Ian Chichester-Miles, formerly Chief Research engineer of British Aerospace Aircraft Division at Hatfield, Hertfordshire, established Chichester-Miles Consultants (CMC) to develop a high performance light business jet.
Design of the four-seat Leopard started in January 1981 and was sufficiently advanced for a mockup to be completed in early 1982. Detail design and construction of a prototype by Designability Ltd of Dilton Marsh, Wiltshire, began in July 1982, under contract to CMC.
CMC Leopard cn 001
A four-seat light business jet aircraft, the wings are two-spar structure, primarily of GFRP, with some carbonfibre reinforcement. Full span electrically actuated trailing-edge flaps of carbonfibre, with deflections of +/- 45° for high drag landing and air-braking/lift dumping. No ailerons or spoilers. Thickness/chord ratio 14% at root, 11% at tip. Sweepback at quarter-chord 25°.
The Leopard airframe has an all-moving fin and tailplane and wings that combine laminar flow with supercritical technology.
Cantiler mid-wing monoplane. ARA designed wing section and 3D profiles combining laminar flow and super critical wing technology.
The fuselage is built in three sections: Unpressurised nose section accomodating avionics and nosewheel gear when retract, pressurised cabin section (production aircraft only) and unpressurised rear section providing a baggage bay, with fuel tanks below and equipment bays to rear.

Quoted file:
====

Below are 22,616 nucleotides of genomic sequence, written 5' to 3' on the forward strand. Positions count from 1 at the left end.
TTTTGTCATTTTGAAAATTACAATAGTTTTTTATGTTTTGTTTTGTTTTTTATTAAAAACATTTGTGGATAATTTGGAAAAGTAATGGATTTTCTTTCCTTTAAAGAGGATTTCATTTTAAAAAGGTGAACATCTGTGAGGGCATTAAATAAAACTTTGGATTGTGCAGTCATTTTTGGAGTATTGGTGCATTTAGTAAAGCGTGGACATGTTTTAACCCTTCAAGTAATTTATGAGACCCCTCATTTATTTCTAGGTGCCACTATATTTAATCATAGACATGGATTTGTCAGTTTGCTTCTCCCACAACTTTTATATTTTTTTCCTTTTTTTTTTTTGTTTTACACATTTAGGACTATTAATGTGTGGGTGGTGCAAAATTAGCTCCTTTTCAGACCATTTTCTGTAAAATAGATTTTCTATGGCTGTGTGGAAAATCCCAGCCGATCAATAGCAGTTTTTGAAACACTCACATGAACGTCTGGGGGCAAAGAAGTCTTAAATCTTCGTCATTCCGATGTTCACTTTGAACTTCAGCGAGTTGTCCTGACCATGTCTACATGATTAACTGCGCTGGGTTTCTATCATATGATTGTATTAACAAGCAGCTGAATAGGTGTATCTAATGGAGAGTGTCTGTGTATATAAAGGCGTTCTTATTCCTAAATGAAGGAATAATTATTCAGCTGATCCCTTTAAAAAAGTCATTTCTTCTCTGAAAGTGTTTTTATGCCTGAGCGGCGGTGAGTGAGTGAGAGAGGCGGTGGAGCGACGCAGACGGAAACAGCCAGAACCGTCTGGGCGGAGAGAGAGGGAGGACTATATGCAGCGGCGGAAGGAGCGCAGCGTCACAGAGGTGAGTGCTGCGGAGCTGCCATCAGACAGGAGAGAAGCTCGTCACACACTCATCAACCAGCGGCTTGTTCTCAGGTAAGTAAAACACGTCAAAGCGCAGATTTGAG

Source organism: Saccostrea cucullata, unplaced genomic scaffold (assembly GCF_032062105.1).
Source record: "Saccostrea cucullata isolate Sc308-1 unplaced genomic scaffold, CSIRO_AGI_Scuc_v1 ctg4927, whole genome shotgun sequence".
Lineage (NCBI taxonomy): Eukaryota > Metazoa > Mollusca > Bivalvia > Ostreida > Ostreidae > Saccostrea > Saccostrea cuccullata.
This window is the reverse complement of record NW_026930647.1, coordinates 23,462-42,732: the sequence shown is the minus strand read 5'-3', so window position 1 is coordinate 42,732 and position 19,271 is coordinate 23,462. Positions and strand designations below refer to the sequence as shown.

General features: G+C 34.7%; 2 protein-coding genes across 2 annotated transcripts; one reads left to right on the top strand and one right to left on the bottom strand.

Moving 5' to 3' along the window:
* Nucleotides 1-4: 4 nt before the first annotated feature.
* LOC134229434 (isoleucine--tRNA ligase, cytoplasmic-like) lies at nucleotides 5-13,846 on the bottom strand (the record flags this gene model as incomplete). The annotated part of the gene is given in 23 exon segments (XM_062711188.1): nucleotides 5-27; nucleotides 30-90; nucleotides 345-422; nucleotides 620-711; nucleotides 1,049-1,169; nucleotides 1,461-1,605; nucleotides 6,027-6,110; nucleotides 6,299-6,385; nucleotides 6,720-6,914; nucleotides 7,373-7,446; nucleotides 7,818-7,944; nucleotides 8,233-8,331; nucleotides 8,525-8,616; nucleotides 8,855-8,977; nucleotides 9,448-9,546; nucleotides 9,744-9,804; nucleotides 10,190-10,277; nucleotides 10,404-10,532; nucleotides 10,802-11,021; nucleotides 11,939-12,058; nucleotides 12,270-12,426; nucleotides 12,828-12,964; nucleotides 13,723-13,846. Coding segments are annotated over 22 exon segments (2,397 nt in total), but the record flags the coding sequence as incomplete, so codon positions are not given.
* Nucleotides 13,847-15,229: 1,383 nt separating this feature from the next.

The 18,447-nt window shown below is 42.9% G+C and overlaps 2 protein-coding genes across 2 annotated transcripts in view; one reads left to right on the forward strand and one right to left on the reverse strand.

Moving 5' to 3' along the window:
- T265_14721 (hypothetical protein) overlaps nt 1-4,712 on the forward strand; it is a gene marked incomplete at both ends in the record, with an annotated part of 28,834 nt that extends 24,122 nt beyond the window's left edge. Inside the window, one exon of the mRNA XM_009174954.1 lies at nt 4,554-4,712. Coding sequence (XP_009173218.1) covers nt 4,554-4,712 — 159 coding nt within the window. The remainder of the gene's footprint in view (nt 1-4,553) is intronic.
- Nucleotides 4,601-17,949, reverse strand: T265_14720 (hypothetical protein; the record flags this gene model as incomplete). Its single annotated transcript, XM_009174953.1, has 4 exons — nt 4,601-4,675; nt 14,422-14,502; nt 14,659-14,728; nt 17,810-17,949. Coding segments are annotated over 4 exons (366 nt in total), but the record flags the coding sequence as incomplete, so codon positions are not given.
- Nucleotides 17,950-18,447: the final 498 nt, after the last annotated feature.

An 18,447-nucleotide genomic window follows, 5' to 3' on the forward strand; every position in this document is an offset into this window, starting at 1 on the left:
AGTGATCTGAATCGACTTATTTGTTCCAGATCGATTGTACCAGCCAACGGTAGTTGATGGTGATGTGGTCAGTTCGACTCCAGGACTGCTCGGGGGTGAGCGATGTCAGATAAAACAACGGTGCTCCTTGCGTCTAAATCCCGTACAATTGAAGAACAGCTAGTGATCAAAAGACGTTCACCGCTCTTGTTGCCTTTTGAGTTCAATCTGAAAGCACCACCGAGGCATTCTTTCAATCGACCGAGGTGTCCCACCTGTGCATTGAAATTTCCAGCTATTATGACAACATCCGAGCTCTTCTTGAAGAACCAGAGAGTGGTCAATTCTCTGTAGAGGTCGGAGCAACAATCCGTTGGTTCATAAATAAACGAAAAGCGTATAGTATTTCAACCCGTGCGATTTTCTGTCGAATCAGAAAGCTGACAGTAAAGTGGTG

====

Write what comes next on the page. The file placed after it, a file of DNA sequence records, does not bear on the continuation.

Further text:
Basic monocoque structure, primarily of GFRP with some carbonfibre reinforcement; fore and aft cabin bulkheads, engine and tailplane axle frames moulded in.
Pressure cabin section divided approximately along aircraft horizontal datum, with upper section formed by electrically actuated upward opening canopy hinged at windscreen leading-edge. Multiple latches around canopy lower-edge. Bonded-in acrylic side windows carry pressurisation tension. Nose opens for access to avionics.
Powered by two NPT 301 engines developing 300-350 lb thrust, this glass-fibre composite mini business jet is designed to keep pace with Learjets and Jumbos. Complete with a glass cockpit, the Leopard will carry four passengers and baggage over 1500 nm at around 500 mph at 41,000-45,000 feet.
CMC Leopard cn 001
First shown statically at Farnborough in 1986, the first flight of the prototype (G-BKRL) took place on 12 December I988 at RAE Bedford, piloted by Cranfield test pilot Angus McVitie for a 27min flight.
CMC has limited the aircraft to 130kt and a maximum altitude of 3,500ft. The Leopard prototype was tested from speeds as low as 75kt with maximum 41° flap. Minimum zero-flap speed was less than 90kt. Undercarriage cycling was proved during this flight.
The prototype flying in the 1990 Farnborough display.
The converted missile NPT301 turbojet engines were intended solely for the 001, and NPT was slated to develop new engines for the final version of the aircraft. But when NPT went bankrupt, the entire Leopard project was delayed for one year until CMC teamed up with Williams International Corp., Walled Lake, Michigan.
FJX-1 powered Leopard
Williams developed the FJX-1 engine for CMC's first production-configured aircraft, the 002, built at the Designability R&D Center in Dilton Marsh, England. Rated at 680 lb-thrust, the FJX-1 had more than twice the power of the NPT301. That was okay for the 002, but it was not quite enough for the final aircraft.
Engines: 2 x Noel Penny NPT 301 turbofan, 300-350 lb.
Cruise: 800+ kph.
Range: 2775+ km.